Wednesday, June 13, 2012

The shrimpiest of prawns

You know that nickname 'shrimp', which usually denotes someone of smaller stature? I bet they don't use it in the States. There, the shrimp and prawns are big. Sometimes obscenely, weirdly big.

Here... not so much. Our prawns are decidedly, well, shrimpy.

Exhibit A)
A 'tiger style prawn' from Ravel's, our local, nice but not great, bistro.
You hear 'tiger style' and you think 'great big prawns', don't you? (or 'great big shrimps' if you are American). Like the kind you can take two or three bites of. Not at Ravel's.

Exhibit B)
'Large' 'King' prawns, from Co-op. I know, I know, what do I expect, buying unsustainable, discounted prawns from the supermarket? But I'd promised TLOML bouillabaisse, and was too late for the proper fishmonger. Needs must.

What I needed were some nice big juicy shellfish to toss in the bouillabaisse.What I got were some rather undernourished little prawns.
 Don't believe me? Here they are next to a teaspoon, for scale.
I mean, it's not the world's smallest prawn or anything. But does it really merit the 'large king' label?

Sigh. I am dangerously close to 'everything is bigger and therefore better in America' territory here. And I really don't feel that way. I love British seafood, our lovely mussels, our nice briney oysters, langoustines, sweet brown crab.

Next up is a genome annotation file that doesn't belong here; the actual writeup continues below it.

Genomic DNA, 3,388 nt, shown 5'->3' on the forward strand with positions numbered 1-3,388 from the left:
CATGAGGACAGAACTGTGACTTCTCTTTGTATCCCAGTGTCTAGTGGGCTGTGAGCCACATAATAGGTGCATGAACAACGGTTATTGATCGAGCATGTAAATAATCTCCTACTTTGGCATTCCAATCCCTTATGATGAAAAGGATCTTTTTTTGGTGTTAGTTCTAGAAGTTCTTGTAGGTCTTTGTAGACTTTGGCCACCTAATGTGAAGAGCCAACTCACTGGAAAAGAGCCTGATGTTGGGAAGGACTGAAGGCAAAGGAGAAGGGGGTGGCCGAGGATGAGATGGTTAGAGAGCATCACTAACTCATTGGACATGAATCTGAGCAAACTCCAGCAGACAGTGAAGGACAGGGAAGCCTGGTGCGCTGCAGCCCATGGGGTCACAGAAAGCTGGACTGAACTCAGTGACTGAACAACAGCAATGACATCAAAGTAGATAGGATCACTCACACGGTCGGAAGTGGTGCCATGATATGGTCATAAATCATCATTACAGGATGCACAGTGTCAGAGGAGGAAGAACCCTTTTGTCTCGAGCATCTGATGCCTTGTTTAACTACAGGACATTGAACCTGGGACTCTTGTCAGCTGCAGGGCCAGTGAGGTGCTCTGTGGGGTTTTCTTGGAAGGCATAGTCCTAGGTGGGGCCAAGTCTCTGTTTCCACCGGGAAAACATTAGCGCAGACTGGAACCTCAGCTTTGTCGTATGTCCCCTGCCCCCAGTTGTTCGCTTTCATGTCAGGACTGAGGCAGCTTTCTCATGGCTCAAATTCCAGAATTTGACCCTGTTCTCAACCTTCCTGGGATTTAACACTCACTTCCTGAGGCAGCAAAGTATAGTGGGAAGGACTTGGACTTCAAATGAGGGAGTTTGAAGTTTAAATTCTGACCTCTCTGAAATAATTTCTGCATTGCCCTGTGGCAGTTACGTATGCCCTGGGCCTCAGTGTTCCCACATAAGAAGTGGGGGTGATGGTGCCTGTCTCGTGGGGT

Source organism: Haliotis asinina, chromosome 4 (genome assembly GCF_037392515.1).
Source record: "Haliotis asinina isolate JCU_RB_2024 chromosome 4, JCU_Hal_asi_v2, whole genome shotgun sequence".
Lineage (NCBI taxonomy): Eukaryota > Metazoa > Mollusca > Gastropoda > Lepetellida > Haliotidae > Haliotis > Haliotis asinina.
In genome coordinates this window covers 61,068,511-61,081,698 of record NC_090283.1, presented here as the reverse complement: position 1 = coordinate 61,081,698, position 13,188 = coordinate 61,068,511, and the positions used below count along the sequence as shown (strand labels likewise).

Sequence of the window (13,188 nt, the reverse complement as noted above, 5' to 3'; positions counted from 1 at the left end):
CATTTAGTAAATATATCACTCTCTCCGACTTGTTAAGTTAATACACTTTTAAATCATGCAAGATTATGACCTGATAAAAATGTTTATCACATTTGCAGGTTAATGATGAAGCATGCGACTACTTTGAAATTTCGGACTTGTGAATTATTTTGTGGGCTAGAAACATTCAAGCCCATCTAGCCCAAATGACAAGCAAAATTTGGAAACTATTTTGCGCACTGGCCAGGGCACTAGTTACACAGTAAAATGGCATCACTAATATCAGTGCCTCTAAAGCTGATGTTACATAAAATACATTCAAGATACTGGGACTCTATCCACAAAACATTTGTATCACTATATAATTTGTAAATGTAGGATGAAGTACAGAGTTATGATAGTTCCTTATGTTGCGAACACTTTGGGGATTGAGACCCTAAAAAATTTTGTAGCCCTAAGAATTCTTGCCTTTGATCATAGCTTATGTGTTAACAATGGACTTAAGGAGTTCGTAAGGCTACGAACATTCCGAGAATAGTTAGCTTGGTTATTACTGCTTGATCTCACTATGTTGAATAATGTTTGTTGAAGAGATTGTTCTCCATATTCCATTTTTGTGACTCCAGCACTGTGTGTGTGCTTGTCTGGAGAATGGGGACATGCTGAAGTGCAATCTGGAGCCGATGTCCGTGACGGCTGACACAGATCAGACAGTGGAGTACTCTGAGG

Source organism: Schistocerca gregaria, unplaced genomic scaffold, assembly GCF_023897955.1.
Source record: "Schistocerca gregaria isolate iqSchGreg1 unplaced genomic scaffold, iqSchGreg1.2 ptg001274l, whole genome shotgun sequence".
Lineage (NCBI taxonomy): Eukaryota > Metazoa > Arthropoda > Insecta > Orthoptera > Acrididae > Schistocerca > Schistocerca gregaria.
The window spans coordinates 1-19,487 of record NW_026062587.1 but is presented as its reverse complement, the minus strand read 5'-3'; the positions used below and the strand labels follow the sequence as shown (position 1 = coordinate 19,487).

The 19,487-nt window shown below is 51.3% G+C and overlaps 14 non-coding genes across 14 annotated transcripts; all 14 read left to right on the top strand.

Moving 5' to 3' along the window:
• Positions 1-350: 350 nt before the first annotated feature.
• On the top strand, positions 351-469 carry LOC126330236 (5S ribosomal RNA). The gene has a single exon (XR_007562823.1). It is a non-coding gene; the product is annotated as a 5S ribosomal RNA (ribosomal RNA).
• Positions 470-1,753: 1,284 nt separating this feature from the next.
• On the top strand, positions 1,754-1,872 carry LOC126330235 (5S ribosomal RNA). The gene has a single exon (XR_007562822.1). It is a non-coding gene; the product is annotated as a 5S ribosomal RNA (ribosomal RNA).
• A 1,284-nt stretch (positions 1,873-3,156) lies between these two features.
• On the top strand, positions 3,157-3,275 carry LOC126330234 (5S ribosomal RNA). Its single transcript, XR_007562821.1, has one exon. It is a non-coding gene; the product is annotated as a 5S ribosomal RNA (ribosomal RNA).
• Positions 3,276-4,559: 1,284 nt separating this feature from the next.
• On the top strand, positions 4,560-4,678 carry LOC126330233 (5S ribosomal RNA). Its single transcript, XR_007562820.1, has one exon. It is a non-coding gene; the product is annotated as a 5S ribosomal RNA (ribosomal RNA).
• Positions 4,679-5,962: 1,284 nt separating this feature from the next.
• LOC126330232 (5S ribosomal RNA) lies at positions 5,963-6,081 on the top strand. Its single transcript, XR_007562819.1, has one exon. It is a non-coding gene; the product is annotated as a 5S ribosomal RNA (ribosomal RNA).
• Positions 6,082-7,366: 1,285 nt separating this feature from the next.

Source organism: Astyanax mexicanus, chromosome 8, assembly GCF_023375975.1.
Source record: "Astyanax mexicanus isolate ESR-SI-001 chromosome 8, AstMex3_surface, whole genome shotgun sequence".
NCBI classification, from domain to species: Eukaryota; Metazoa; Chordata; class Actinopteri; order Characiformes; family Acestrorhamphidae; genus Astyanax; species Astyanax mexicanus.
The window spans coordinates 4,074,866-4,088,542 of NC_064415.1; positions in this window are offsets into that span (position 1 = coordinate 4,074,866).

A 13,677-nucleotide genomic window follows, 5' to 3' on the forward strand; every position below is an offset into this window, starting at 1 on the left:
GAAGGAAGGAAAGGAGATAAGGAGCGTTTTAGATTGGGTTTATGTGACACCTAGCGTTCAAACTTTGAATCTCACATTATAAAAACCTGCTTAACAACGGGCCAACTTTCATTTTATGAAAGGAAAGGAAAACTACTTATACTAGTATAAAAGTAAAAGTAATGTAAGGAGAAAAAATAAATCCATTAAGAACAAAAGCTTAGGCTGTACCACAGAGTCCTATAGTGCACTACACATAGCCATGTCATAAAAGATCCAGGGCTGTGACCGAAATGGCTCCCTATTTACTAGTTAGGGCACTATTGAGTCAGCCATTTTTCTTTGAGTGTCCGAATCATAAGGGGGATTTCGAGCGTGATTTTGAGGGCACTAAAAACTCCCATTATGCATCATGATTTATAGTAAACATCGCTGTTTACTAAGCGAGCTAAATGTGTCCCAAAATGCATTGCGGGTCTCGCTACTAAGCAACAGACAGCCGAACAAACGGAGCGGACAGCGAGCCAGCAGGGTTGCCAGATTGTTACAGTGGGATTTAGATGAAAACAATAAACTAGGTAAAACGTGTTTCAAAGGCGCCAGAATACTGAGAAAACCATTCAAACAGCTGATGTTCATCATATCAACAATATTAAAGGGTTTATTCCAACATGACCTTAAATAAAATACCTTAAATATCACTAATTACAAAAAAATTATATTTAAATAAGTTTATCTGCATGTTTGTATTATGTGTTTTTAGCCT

It's just... well, these prawns are, undeniably, small. Delicious, but small.

In America when they call something 'large', or 'king', it is enormous. Too big. I think the prawn labelling people should exercise a little restraint. It's just a bit embarrassing, 's'all.

4 comments:

  1. 168g? heh heh. those particular king prawns required a regent whilst they matured a little more in their stagnant ditch kingdom.

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  2. Your bouillabaisse.....Yuuuuummmmmmmm! I miss your Malibu dinners you used to ply me with.... sigh.
    And yes, I can report with the confidence of multiple experiences that Americans do, indeed, call vertically challenged people shrimp. Double sigh.
    Elyse

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